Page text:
In Massachusetts, land use and ownership can be complicated after a parcel of property has passed through several owners over the course of many years. In a March 3, 2018 case, the plaintiffs filed an action claiming that they had established a prescriptive easement to pass over part of the defendant’s land. The matter was decided by the Massachusetts Land Court on summary judgment motions.
The plaintiffs in the case owned a parcel of land that abutted property owned by the defendants. The defendants’ property consisted of two parcels. Originally, the two parcels were a single piece of land owned by another individual. The original owner divided the land into two parcels in 1995, conveying one parcel to the defendants and keeping the other parcel for himself. The plaintiffs and the original owner engaged in litigation over the parcel he retained until 2012, when the house on the property was torn down. Eventually, the property was foreclosed upon, and the defendants purchased that parcel from the original owner as well. The plaintiffs then asserted a claim that they had established a prescriptive easement to pass over a portion of the defendants’ land. Specifically, the disputed area consisted of a section of the circular driveway on the defendants’ property, located on the parcel that had initially been retained by the original owner.
In Massachusetts, to establish a prescriptive easement, the plaintiffs must prove open, notorious, adverse, and continuous or uninterrupted use of the defendant’s land for a period of at least 20 years. The defendants in the case argued that the plaintiffs could not establish their prescriptive easement claim because their use of the defendants’ property was permissive, and otherwise it was merely intermittent or sporadic.
The land court agreed, finding that the undisputed facts showed that the area was only used intermittently at times when it was convenient, such as for deliveries and for disabled people to access the plaintiffs’ home. The court explained that these uses, while recurring, were not regular or unique such that nonuse for the remaining majority of the time was excusable. The land court also noted that the plaintiffs had been given permission to use the driveway for delivery of construction materials for their house within the 20-year period. Accordingly, the court held that the plaintiffs were unable to establish all of the elements of a prescriptive easement.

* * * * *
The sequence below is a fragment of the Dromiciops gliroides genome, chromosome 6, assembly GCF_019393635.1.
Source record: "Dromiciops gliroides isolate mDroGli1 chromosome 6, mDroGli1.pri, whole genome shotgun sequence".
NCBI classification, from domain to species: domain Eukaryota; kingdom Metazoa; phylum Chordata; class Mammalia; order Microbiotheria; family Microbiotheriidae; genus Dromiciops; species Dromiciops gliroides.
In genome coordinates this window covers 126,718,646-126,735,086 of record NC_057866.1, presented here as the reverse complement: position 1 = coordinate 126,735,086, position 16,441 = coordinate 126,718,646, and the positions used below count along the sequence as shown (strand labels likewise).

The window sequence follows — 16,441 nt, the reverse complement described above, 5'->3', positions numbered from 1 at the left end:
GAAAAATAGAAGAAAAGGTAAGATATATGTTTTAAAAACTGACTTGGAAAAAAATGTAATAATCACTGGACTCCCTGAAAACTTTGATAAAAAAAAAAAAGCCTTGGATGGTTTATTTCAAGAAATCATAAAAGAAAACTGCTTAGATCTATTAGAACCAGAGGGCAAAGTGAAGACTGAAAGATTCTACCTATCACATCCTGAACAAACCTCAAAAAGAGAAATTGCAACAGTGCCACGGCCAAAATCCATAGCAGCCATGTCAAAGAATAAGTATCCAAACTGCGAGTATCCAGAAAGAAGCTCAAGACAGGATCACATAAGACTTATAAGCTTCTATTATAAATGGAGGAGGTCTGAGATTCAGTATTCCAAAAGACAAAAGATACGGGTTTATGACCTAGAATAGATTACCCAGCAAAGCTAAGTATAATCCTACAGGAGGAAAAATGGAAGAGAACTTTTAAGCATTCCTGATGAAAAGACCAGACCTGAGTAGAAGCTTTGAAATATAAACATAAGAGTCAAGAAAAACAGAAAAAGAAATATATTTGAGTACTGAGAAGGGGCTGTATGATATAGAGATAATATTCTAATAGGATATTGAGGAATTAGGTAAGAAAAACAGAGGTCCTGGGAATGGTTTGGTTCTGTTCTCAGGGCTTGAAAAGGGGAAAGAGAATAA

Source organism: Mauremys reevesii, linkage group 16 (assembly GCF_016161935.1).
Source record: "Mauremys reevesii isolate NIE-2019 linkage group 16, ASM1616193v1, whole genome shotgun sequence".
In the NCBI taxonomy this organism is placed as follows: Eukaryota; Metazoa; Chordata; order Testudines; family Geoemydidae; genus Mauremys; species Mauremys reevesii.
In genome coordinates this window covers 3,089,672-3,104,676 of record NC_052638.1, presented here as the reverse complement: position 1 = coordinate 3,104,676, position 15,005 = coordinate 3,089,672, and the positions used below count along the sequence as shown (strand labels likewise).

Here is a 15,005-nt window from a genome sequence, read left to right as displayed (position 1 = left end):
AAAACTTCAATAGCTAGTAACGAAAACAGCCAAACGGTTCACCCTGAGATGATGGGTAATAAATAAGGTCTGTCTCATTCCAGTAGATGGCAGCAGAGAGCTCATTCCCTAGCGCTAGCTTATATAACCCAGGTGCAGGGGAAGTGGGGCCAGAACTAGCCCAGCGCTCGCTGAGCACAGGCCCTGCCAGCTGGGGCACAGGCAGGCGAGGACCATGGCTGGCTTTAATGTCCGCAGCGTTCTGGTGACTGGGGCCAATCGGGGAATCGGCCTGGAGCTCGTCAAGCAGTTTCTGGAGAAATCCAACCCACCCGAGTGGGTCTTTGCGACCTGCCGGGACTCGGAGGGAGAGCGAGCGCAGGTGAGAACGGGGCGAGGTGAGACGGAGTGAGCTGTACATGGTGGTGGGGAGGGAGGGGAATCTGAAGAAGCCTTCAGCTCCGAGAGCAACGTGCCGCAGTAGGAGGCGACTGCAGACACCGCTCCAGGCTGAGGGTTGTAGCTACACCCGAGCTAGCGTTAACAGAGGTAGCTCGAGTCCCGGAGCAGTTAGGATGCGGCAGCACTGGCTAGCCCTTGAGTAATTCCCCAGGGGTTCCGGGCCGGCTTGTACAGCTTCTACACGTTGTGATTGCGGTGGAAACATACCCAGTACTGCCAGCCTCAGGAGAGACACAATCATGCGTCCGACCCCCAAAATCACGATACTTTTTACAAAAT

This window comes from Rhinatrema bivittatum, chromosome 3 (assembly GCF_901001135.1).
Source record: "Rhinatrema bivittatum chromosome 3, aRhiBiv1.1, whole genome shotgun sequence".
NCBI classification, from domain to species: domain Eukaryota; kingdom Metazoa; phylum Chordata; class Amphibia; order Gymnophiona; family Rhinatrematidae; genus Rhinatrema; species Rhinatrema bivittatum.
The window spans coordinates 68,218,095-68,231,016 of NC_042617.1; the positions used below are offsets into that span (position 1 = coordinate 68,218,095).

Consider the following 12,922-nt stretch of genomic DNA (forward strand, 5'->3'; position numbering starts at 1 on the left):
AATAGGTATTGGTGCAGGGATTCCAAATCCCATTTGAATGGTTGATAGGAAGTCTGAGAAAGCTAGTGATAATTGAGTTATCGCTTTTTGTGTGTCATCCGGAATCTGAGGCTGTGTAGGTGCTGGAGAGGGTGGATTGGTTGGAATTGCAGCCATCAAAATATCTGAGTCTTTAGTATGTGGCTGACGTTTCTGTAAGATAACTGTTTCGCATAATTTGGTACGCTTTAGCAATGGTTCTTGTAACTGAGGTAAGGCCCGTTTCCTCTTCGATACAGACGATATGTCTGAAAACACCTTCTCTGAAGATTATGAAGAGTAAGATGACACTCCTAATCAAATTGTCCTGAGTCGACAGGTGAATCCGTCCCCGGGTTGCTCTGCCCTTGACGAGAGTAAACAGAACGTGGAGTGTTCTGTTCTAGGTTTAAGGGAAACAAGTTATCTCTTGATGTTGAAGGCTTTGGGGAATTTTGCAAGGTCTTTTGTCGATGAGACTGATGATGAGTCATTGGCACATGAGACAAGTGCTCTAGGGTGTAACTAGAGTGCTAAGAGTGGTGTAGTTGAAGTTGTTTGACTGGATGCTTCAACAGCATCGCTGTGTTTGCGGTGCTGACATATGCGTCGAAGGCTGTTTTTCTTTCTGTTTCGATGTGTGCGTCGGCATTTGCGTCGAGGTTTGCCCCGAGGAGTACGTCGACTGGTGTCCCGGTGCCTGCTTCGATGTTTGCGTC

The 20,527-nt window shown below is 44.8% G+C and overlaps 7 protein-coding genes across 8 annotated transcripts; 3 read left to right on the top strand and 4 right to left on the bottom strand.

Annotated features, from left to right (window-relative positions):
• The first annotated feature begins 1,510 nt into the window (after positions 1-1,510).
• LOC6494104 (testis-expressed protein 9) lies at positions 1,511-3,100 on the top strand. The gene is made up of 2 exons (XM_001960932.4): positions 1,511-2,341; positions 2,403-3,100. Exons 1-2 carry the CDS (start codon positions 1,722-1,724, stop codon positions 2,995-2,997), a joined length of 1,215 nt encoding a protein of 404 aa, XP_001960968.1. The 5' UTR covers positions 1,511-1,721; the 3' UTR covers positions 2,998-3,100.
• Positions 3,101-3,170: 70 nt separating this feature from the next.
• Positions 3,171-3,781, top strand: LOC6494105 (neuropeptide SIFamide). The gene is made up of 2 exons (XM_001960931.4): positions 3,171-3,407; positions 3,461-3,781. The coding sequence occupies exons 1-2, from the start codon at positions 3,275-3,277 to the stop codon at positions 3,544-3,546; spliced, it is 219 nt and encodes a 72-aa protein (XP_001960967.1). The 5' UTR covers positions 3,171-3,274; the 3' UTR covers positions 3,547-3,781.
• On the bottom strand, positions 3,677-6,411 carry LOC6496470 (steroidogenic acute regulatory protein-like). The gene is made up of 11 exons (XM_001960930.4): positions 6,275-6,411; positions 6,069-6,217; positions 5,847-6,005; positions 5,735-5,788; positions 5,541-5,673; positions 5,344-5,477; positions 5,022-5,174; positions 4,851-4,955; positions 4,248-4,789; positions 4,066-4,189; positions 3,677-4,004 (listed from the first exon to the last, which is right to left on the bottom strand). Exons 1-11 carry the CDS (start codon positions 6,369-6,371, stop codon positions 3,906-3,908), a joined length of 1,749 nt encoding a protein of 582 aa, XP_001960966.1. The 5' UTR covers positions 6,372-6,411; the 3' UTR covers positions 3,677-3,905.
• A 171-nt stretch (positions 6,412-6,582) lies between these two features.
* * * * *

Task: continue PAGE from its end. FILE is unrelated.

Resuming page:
In addition, the court ruled that the plaintiffs were barred from bringing their claim, based on the doctrine of judicial estoppel. Judicial estoppel is an equitable doctrine that precludes a party from asserting a position in one legal proceeding that is contrary to a position it had previously asserted in another proceeding. Citing the previous litigation between the plaintiffs and the original owner, the defendants argued that the plaintiffs’ position that they regularly used the driveway was inconsistent with the position asserted in the 1996 litigation, wherein they testified that the doorway leading to the disputed driveway was almost never used. As a result, the plaintiffs’ claim against the defendants was dismissed.
At Pulgini & Norton, our real estate attorneys can assist Massachusetts residents in a range of property issues, such as land use, financing, and other transactions. If you are purchasing or selling residential property, are undergoing construction, or have questions about your title, schedule a consultation by calling our office at (781) 843-2200 or submitting our online contact form.
More Blog Posts:
Massachusetts Appeals Court Sides with Property Owner in Case Against Town Over Easement Rights, Massachusetts Real Estate Lawyer Blog, published August 22, 2016
Massachusetts Homeowners Acquire Ownership Rights to Portion of Neighbor’s Lot, Massachusetts Real Estate Lawyer Blog, published November 27, 2017